What this guy was doing - arbitrage - isn't new. In fact many people have done this and are currently doing this, not just with programming but also with creative work...however if I hired an American programmer as an employee I would definitely not want them outsourcing the work.

Was that worth $50,000?
By Moizy on 1/16/2013 11:30:37 AM , Rating: 2
I could understand better if the guy worked remote and then outsourced his work so he could spend the day at the golf course or whatever. But he still had to sit at a desk. So essentially he was paying $50,000 a year so he could sit at his desk at work, but not work. $50,000 a year so he could watch cat videos and peruse ebay. Wow. If you have to go through the effort to get to work and sit at your desk, wouldn't you work some? Passing your day with cat videos and ebay would take a long, long time, and he was paying $50,000 a year to do it. Not worth it to me.

RE: Was that worth $50,000?
By Nutzo on 1/16/2013 11:44:12 AM , Rating: 2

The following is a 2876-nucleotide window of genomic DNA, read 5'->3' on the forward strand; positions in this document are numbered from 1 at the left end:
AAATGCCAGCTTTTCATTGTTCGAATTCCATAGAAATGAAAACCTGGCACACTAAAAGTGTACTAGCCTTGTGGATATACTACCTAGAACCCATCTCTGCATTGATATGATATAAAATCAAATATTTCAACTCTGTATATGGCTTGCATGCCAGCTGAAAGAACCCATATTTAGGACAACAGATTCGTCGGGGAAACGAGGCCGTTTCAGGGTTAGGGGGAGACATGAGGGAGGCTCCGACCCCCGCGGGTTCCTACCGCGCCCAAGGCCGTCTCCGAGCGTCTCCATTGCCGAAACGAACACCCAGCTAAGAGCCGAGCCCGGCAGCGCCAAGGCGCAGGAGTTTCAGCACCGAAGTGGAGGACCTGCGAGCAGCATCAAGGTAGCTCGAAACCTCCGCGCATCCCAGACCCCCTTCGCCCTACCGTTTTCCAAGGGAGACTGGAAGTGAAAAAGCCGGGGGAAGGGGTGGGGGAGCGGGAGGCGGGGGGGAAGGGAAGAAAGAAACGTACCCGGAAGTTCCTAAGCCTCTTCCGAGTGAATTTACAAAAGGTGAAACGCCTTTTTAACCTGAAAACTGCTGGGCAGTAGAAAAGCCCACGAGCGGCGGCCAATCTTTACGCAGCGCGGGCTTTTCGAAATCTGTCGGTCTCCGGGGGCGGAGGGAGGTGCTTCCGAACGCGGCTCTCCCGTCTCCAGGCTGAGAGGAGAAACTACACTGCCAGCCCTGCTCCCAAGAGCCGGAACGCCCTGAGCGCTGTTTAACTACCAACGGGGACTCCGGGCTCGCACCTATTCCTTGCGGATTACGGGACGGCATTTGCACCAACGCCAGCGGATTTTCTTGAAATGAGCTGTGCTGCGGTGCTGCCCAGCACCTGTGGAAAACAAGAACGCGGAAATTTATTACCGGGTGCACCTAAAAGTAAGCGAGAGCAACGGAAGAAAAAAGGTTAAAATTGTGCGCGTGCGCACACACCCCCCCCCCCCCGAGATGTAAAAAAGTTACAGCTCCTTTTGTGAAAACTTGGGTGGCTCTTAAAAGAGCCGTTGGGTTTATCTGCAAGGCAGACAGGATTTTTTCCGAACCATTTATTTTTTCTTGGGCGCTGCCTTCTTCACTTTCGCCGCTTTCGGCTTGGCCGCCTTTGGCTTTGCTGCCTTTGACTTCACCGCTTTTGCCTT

Sounds like he really wasn't able to do the quality or volume of work that the job required, so he outsourced it. Had to sit at the desk to give the appearance he was doing his job.

RE: Was that worth $50,000?
By Netscorer on 1/16/2013 12:02:12 PM , Rating: 2
More like he was doing much more then humanely possible by a single developer and got large bonuses as the result. Companies just don't pay "several hundred thousand dollars" to a dev.
So he used his bonus to pay for chinese workers. In my mind this was win-win-win. Verizon got excellent work from Bob (all those glorious performance reviews), Bob got lot's of time on his hands and chance to catch up with cat videos (impossible to do as there are too many of them), Chinese devs got a nice chunk of money to make a decent leaving and feed their families.

RE: Was that worth $50,000?
By Belegost on 1/16/2013 12:00:24 PM , Rating: 2